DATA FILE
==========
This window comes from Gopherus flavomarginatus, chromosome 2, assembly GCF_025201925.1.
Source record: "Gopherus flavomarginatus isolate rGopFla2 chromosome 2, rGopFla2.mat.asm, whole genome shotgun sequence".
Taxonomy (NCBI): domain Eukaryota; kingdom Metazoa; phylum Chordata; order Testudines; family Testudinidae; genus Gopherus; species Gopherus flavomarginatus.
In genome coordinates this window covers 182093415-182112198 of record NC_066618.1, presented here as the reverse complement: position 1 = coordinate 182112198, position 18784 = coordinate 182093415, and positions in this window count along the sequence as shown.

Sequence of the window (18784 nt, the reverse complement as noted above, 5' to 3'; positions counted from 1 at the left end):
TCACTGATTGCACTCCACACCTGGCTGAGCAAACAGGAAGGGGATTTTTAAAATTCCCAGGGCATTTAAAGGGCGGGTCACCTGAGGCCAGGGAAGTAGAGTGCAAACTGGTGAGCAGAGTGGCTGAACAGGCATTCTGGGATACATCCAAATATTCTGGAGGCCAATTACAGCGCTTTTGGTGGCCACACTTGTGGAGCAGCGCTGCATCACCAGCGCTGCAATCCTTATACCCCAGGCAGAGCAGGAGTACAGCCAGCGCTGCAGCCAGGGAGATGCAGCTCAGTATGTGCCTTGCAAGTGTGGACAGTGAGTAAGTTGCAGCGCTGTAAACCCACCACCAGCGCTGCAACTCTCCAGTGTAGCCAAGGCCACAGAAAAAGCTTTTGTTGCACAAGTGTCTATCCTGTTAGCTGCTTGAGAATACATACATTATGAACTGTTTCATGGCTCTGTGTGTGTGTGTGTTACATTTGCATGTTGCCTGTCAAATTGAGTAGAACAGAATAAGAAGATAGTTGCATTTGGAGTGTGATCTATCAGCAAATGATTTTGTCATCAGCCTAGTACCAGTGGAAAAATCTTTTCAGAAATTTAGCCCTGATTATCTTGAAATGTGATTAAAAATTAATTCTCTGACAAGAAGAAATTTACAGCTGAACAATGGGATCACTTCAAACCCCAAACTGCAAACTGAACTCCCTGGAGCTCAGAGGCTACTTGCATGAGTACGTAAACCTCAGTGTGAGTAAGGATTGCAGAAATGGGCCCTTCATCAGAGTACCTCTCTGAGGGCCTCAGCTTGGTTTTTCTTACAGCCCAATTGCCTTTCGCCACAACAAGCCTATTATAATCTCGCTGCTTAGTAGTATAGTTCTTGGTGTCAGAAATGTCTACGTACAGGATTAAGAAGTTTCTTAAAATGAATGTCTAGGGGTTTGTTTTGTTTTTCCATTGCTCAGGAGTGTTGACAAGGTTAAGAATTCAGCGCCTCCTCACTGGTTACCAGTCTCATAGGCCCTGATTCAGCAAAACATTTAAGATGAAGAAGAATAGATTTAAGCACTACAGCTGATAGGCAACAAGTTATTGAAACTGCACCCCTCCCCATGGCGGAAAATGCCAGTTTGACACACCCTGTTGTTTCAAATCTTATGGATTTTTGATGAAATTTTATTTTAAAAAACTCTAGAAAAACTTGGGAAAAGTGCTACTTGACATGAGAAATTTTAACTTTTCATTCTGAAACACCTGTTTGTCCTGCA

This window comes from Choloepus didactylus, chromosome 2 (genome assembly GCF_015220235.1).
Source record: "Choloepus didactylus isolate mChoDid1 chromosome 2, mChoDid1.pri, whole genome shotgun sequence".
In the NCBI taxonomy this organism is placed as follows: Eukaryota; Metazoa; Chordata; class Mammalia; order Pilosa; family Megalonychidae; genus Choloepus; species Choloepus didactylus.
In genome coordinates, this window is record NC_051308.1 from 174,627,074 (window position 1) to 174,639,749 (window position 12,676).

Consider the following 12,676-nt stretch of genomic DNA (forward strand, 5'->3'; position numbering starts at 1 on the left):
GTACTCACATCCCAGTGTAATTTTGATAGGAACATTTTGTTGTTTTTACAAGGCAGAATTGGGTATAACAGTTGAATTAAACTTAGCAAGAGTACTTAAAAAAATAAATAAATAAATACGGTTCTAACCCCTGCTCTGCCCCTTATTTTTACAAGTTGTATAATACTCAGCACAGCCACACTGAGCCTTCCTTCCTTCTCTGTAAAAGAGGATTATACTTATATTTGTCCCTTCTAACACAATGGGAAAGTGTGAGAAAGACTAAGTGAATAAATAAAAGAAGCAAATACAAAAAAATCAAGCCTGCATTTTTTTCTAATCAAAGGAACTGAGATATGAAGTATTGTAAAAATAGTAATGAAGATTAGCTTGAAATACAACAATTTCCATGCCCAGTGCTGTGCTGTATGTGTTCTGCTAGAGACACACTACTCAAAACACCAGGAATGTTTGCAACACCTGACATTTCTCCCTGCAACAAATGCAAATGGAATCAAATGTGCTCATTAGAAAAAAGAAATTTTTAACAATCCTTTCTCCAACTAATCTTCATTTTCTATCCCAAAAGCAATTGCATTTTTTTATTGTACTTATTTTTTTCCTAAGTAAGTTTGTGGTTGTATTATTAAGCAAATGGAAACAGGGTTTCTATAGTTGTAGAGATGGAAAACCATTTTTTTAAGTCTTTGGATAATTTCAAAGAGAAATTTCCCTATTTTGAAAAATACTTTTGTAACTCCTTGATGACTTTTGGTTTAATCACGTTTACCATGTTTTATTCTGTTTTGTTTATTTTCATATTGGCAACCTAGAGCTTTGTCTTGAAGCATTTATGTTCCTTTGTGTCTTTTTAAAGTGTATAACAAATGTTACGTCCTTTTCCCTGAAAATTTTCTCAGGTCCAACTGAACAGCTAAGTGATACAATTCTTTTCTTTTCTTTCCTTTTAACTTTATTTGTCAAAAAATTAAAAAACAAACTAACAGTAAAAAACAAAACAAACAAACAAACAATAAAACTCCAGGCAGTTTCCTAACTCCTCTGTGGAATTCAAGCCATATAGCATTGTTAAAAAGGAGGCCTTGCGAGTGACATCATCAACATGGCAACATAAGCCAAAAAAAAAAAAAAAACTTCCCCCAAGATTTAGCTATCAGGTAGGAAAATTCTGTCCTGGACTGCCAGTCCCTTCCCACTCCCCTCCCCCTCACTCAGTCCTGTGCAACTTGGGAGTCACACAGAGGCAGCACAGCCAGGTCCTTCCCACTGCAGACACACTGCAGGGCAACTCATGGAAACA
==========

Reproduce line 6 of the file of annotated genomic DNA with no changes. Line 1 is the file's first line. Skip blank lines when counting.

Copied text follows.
TCACTGATTGCACTCCACACCTGGCTGAGCAAACAGGAAGGGGATTTTTAAAATTCCCAGGGCATTTAAAGGGCGGGTCACCTGAGGCCAGGGAAGTAGAGTGCAAACTGGTGAGCAGAGTGGCTGAACAGGCATTCTGGGATACATCCAAATATTCTGGAGGCCAATTACAGCGCTTTTGGTGGCCACACTTGTGGAGCAGCGCTGCATCACCAGCGCTGCAATCCTTATACCCCAGGCAGAGCAGGAGTACAGCCAGCGCTGCAGCCAGGGAGATGCAGCTCAGTATGTGCCTTGCAAGTGTGGACAGTGAGTAAGTTGCAGCGCTGTAAACCCACCACCAGCGCTGCAACTCTCCAGTGTAGCCAAGGCCACAGAAAAAGCTTTTGTTGCACAAGTGTCTATCCTGTTAGCTGCTTGAGAATACATACATTATGAACTGTTTCATGGCTCTGTGTGTGTGTGTGTTACATTTGCATGTTGCCTGTCAAATTGAGTAGAACAGAATAAGAAGATAGTTGCATTTGGAGTGTGATCTATCAGCAAATGATTTTGTCATCAGCCTAGTACCAGTGGAAAAATCTTTTCAGAAATTTAGCCCTGATTATCTTGAAATGTGATTAAAAATTAATTCTCTGACAAGAAGAAATTTACAGCTGAACAATGGGATCACTTCAAACCCCAAACTGCAAACTGAACTCCCTGGAGCTCAGAGGCTACTTGCATGAGTACGTAAACCTCAGTGTGAGTAAGGATTGCAGAAATGGGCCCTTCATCAGAGTACCTCTCTGAGGGCCTCAGCTTGGTTTTTCTTACAGCCCAATTGCCTTTCGCCACAACAAGCCTATTATAATCTCGCTGCTTAGTAGTATAGTTCTTGGTGTCAGAAATGTCTACGTACAGGATTAAGAAGTTTCTTAAAATGAATGTCTAGGGGTTTGTTTTGTTTTTCCATTGCTCAGGAGTGTTGACAAGGTTAAGAATTCAGCGCCTCCTCACTGGTTACCAGTCTCATAGGCCCTGATTCAGCAAAACATTTAAGATGAAGAAGAATAGATTTAAGCACTACAGCTGATAGGCAACAAGTTATTGAAACTGCACCCCTCCCCATGGCGGAAAATGCCAGTTTGACACACCCTGTTGTTTCAAATCTTATGGATTTTTGATGAAATTTTATTTTAAAAAACTCTAGAAAAACTTGGGAAAAGTGCTACTTGACATGAGAAATTTTAACTTTTCATTCTGAAACACCTGTTTGTCCTGCA